When I noticed the restaurant in one of the city's anonymous strip malls, my wife and I were embarrassingly late for a dinner party. We had factored in a generous amount of travel time, but the Saturday evening Hollywood traffic was downright wicked. So although I was intrigued by the mystery of central Asian cuisine, I certainly didn't want to venture into that traffic hell again.
When conversation would turn to dinner options I would think of Uzbekistan sometimes and suggest it occasionally, but only half-heartedly. For an entire year my cranky, hassle-averse self overcame my adventurous, boundary-expanding self. Whenever the spark of interest emerged, it was smothered by dreaded congestion. A clever mockumentary buoyed Uzbekistan's profile by highlighting its rivalry with Kazakhstan, but even Borat-mania couldn't propel me to Sunset and La Brea.
Then one evening my hunger coincided with the realization that it was the week after Christmas—the citywide lull when even congestion takes a break. The missus and I headed to the car, breezed all the way to Uzbekistan, and even scored a parking spot right in front.
Once inside we experienced what critics of LA miss when they fixate on the external drabness of the city�s strip malls. The architectural tedium gave way to gaudy murals and a concave ceiling complete with a partly-cloudy faux sky and a dangling disco ball. The synthesizer-heavy live music alternated between Uzbek tunes (or maybe they were Russian) and Sting cover songs. Most of the cocktails were vodka-based, some with simple ingredients (vodka, pickle), others a tad more elaborate like my "Asian mule" (vodka, beer and lemon juice). We enjoyed eggplant and beef salad, noodley kaurma lagman, ogra (dumpling soup), and some oh-so-juicy chicken kabobs.
No doubt congestion has thwarted the plans of other would-be diners and explorers across the city, and it's probably not those bent on experiencing something specific who get thwarted most often. Rather, it's the fence-sitters (like me) who get nudged to the "don't go" side.
Traffic congestion restrains all sorts of businesses, but the quirky ones face special challenges. We all need milk and toothpaste, so a supermarket can rely on a customer base that extends just a short distance. But businesses that cater to niche markets are especially dependent on mobility.
At any one time only a fraction of Southlanders get a hankering for Uzbek cuisine, karaoke, dance lessons, model trains, hiking trails, or any of the off-beat offerings that make cities interesting. The more ground potential customers can traverse quickly, the more actual customers establishments will attract.
But urban planners urge us to stay close to home—no need to go across town if you have entertainment options nearby. It's great to take a stroll to a neighborhood restaurant, but variety matters too. We shouldn't expect frictionless travel to every imaginable destination, but more access is better than less.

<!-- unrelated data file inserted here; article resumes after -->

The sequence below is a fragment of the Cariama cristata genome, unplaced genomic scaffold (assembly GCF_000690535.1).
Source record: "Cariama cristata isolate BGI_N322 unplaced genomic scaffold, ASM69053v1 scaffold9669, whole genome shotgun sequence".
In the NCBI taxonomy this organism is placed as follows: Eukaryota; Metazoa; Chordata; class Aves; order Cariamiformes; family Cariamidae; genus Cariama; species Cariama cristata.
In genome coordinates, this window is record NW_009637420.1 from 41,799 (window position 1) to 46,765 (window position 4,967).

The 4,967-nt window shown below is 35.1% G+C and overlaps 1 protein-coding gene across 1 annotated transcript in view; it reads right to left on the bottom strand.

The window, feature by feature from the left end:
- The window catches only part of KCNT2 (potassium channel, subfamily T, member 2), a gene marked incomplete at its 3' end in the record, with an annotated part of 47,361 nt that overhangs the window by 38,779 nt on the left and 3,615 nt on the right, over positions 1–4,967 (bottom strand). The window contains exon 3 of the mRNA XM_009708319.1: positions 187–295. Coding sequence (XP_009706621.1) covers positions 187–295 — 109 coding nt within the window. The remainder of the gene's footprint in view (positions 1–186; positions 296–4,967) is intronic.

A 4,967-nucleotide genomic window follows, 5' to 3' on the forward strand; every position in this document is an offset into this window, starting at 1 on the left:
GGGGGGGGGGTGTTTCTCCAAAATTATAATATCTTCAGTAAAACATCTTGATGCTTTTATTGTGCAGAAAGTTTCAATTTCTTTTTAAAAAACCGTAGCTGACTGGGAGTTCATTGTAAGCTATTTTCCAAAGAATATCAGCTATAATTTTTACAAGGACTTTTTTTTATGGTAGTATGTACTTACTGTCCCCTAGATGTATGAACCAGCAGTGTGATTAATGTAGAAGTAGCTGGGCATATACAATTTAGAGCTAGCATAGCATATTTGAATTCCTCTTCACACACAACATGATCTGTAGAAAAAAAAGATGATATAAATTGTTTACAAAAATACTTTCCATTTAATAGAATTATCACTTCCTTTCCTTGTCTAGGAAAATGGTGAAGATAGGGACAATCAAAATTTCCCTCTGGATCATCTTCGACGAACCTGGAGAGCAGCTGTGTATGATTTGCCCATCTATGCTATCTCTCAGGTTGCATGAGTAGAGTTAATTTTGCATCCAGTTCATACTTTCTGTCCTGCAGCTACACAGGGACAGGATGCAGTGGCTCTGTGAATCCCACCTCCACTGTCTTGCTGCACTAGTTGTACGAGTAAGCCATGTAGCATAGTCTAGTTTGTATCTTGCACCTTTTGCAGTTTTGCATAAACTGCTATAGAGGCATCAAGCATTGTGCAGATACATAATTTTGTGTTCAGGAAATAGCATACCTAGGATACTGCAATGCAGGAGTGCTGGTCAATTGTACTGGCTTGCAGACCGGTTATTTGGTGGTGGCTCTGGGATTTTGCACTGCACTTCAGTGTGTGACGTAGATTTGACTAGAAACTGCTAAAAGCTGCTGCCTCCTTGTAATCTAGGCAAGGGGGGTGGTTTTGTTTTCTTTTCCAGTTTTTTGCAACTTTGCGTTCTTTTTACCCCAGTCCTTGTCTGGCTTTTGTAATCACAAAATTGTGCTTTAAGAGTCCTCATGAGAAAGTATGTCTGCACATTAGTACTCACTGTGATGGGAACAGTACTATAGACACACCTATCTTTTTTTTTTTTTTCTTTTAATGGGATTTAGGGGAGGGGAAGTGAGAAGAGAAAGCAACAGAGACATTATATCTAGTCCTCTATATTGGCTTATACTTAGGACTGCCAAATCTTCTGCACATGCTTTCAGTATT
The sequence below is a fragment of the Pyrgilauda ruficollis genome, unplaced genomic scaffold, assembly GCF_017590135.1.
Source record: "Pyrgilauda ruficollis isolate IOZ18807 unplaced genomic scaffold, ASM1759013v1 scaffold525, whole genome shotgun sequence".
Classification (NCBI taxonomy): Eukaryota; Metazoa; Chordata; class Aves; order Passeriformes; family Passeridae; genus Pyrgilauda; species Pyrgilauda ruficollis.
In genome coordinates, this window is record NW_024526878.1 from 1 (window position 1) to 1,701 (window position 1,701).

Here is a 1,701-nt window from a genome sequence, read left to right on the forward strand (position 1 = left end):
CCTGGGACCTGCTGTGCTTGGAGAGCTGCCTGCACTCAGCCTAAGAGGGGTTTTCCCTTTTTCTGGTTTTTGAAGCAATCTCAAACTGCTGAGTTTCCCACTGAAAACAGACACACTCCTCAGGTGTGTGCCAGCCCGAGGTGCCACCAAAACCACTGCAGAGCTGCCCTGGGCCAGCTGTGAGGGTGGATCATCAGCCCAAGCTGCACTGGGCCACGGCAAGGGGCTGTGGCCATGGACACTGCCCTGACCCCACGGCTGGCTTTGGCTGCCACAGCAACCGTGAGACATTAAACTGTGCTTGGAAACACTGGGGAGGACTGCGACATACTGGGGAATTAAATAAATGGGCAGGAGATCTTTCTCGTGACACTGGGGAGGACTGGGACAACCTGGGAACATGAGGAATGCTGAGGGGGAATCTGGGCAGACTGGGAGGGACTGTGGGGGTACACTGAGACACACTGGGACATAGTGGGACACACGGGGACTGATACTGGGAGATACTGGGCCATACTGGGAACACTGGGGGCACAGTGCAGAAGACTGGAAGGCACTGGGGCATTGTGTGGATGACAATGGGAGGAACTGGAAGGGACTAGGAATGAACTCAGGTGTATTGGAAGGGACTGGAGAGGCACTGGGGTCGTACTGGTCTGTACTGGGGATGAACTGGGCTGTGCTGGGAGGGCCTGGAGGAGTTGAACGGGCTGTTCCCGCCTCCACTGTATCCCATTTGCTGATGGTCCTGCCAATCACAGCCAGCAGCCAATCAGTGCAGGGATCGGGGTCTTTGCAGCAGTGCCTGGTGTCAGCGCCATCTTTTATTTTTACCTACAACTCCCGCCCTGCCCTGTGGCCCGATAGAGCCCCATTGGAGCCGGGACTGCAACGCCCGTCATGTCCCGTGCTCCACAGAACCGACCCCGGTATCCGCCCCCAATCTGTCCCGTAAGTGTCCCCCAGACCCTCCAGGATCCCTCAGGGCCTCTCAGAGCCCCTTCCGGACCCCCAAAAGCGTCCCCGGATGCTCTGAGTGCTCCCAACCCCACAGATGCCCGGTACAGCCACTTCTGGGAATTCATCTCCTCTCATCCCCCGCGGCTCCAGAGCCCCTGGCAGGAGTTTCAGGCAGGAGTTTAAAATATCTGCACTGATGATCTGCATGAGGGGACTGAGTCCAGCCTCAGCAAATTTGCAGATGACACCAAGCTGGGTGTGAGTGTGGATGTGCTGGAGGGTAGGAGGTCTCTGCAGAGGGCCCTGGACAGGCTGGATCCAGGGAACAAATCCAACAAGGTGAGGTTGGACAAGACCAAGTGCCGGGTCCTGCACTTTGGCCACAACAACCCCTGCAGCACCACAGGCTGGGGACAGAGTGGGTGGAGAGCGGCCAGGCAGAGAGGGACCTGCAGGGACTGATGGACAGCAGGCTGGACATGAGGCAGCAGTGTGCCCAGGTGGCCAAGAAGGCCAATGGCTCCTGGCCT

Too bad we're on course to get more traffic and less access. Over the next 25 years local transportation officials plan to spend $115 billion, yet despite all that money congestion is on track to get 25 percent worse.
Los Angeles could actually improve mobility by directing funds to where they would do the most good. Although automobile travel accounts for 98.7 percent of travel, officials are devoting over half, 58 percent, of transportation spending to mass transit.
There are many other state-of-the-art reforms, like one-way street conversions and "queue jumpers" that allow toll-paying motorists to hurdle over traffic stops that could help LA traffic flow more freely. If state legislators passed a sensible public-private partnership law allowing private financing of roads who knows what kind of innovations would emerge. Perhaps underground toll-tunnels, like those used in Sydney and other world cities, would help us gain access to more of our city.
When mobility degrades, a city offers less of itself to its denizens. In Commuting in America III, transportation guru Alan Pisarski suggests that policies that suppress freewheeling travel "are destroying part of what makes a big region a great region."
Indeed, it is gridlock standing between Angelinos and so many of the city's most intriguing nooks and businesses.
Ted Balaker is a policy analyst at Reason Foundation and co-author of the book The Road More Traveled: Why the Congestion Crisis Matters More Than You Think and What We Can Do About It (Rowman & Littlefield 2006). An archive of his work is here. Reason's transportation research and commentary is here.